Lubsen also testified regarding the installation of the system. A specialist installed the antenna on the tower and plaintiffs did the rest of the work themselves after observing Bateman's installation of the Commonwealth system. Lubsen's testimony revealed, and Bateman confirmed, that defendant agreed to check installation and to assist in correcting any existing problems.
The district court could reasonably have inferred that plaintiffs properly installed the system based on the following evidence. First, Lubsen testified that although plaintiffs did not have the expertise to do repairs on such a system, they were accustomed to installation work. Lubsen also testified that he thought that defendant believed that everything appeared to be installed correctly at the tower site based upon what he was told by defendant's agents. Finally, the only problem Bateman identified on the subscriber's premises was the location of the antenna and its angle. Lubsen testified that in accord with Bateman's suggestion, plaintiffs relocated the subscriber's antenna to the top of the building. Thus, the record made by plaintiffs reasonably supports an inference that the failure was not caused by improper installation or an inferior tower.
Defendant also asserts that the offset frequency could have been a likely source of the problem. It informed plaintiffs soon after Bateman's visit that the frequency it had recommended and helped to obtain could be to blame for the malfunctions. The evidence showed plaintiffs' belief that defendant had initiated the process of obtaining a new frequency. Lubsen testified that despite defendant's promise to initiate the process for an alternative frequency, defendant never accomplished the task.
Pennsylvania law does not require that plaintiffs "refute all possible explanations offered by a defendant." Lenkiewicz v. Lange, 242 Pa.Super. 87, 363 A.2d 1172, 1175 (1976), superseded on other grounds, Leaphart v. Whiting Corp., 387 Pa.Super. 253, 564 A.2d 165 (1989). In Cuthbert v. Philadelphia, 417 Pa. 610, 209 A.2d 261 (1965), the Pennsylvania Supreme Court stated:
[I]t is not necessary that plaintiff prove with mathematical exactness that the accident could only have been caused in one manner to the exclusion of all other possibilities ... but he must eliminate those other causes, if any, as were fairly suggested by the evidence....
Id., 209 A.2d at 263-64 (citations omitted). Thus, plaintiffs carried their burden of demonstrating the existence of a malfunctioning product in the absence of abnormal use and reasonable secondary causes.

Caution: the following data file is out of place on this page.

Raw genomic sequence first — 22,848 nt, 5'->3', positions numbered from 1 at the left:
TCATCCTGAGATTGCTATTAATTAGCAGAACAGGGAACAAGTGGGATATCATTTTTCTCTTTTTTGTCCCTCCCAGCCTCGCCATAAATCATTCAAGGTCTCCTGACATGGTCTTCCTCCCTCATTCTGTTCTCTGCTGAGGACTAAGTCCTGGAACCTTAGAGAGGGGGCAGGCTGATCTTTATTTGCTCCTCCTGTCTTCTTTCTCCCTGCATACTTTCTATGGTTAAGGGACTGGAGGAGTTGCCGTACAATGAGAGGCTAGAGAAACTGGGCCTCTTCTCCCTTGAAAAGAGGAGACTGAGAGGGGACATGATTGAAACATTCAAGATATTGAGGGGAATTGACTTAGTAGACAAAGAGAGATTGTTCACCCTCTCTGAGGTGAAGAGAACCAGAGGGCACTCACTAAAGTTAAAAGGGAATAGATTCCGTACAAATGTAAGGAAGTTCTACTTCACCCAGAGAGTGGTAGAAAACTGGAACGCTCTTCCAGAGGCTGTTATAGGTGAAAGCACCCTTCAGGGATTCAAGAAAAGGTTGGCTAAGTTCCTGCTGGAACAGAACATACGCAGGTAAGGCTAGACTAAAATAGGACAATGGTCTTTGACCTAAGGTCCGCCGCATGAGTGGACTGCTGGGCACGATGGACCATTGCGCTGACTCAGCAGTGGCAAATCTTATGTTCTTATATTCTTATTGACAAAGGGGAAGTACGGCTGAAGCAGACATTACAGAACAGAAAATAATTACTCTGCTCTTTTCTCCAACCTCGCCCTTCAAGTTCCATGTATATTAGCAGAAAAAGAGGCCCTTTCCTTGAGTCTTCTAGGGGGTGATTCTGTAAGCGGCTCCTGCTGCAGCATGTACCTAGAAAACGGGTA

Defendant next argues that even if some evidence supports the conclusion that the Bethlehem system was defective, the court erroneously included the costs of the third system in the damages award. Defendant urges that plaintiffs failed to produce any evidence to warrant the conclusion that the third system, still in its original packing boxes, was defective. It argues that this is particularly so since the first system, purchased by the Commonwealth from the plaintiffs, operates properly. Defendant contends that given the operative Commonwealth system, it could just as easily be concluded that the third system would function properly.
The district court decided that given the failure of the Bethlehem system, it was not unreasonable for the plaintiffs to choose not to install the third system. That conclusion is supported by the record. Lubsen testified that the Commonwealth system might not be subject to the same problems because of very short distances and flat terrain between the subscriber antennas and the main antenna in that location. It was not unreasonable to infer that due to the differences in distances and terrain, the Commonwealth and Bethlehem systems were not comparable. Understandably, plaintiffs feared that setting up the third system under conditions similar to those in the Bethlehem location would result in the same failures. Plaintiffs' justified fear that the third system was defective was compounded by the fact that Bateman's inspection of the boxes containing the third system revealed various problems with the inventory. Bateman assured plaintiffs that these problems would be resolved. He further testified that the missing parts were supplied. The inventory problem, however, gave added support to a reasonable belief on plaintiffs' part that problems existed with regard to the third system. Thus, we cannot say that the district court erred in concluding that plaintiffs acted reasonably in deciding not to try to implement the final system. Moreover, plaintiffs' decision not to install the third system comported with the general duty to mitigate damages arising from a breach of contract. Henry Shenk Co. v. Erie Cty., 319 Pa. 100, 178 A. 662, 666 (1935); Wurlitzer Co. v. Oliver, 334 F. Supp. 1009, 1011 (W.D. Pa. 1971); Restatement, Contracts § 336 (1932).